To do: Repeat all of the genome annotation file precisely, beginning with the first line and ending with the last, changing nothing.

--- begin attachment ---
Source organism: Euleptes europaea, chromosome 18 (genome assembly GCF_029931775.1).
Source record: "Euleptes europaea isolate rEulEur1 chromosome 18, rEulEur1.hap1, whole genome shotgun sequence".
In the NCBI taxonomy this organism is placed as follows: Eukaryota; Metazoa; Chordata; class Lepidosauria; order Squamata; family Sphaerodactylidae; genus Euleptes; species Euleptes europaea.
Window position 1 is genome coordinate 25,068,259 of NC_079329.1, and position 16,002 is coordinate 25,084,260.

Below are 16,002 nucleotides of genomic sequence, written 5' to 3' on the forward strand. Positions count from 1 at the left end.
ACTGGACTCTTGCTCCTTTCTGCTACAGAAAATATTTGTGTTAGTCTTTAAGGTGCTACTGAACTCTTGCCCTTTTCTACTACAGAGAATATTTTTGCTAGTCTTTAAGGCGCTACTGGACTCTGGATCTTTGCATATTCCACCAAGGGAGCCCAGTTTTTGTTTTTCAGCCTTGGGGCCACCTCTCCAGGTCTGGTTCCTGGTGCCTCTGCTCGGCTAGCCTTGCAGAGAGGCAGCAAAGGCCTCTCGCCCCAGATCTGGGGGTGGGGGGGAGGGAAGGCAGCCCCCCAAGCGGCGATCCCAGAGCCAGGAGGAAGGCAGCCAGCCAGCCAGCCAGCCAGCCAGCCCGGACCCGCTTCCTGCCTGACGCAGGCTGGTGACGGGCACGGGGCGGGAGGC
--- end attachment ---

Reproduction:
Source organism: Euleptes europaea, chromosome 18 (genome assembly GCF_029931775.1).
Source record: "Euleptes europaea isolate rEulEur1 chromosome 18, rEulEur1.hap1, whole genome shotgun sequence".
In the NCBI taxonomy this organism is placed as follows: Eukaryota; Metazoa; Chordata; class Lepidosauria; order Squamata; family Sphaerodactylidae; genus Euleptes; species Euleptes europaea.
Window position 1 is genome coordinate 25,068,259 of NC_079329.1, and position 16,002 is coordinate 25,084,260.

Below are 16,002 nucleotides of genomic sequence, written 5' to 3' on the forward strand. Positions count from 1 at the left end.
ACTGGACTCTTGCTCCTTTCTGCTACAGAAAATATTTGTGTTAGTCTTTAAGGTGCTACTGAACTCTTGCCCTTTTCTACTACAGAGAATATTTTTGCTAGTCTTTAAGGCGCTACTGGACTCTGGATCTTTGCATATTCCACCAAGGGAGCCCAGTTTTTGTTTTTCAGCCTTGGGGCCACCTCTCCAGGTCTGGTTCCTGGTGCCTCTGCTCGGCTAGCCTTGCAGAGAGGCAGCAAAGGCCTCTCGCCCCAGATCTGGGGGTGGGGGGGAGGGAAGGCAGCCCCCCAAGCGGCGATCCCAGAGCCAGGAGGAAGGCAGCCAGCCAGCCAGCCAGCCAGCCAGCCCGGACCCGCTTCCTGCCTGACGCAGGCTGGTGACGGGCACGGGGCGGGAGGC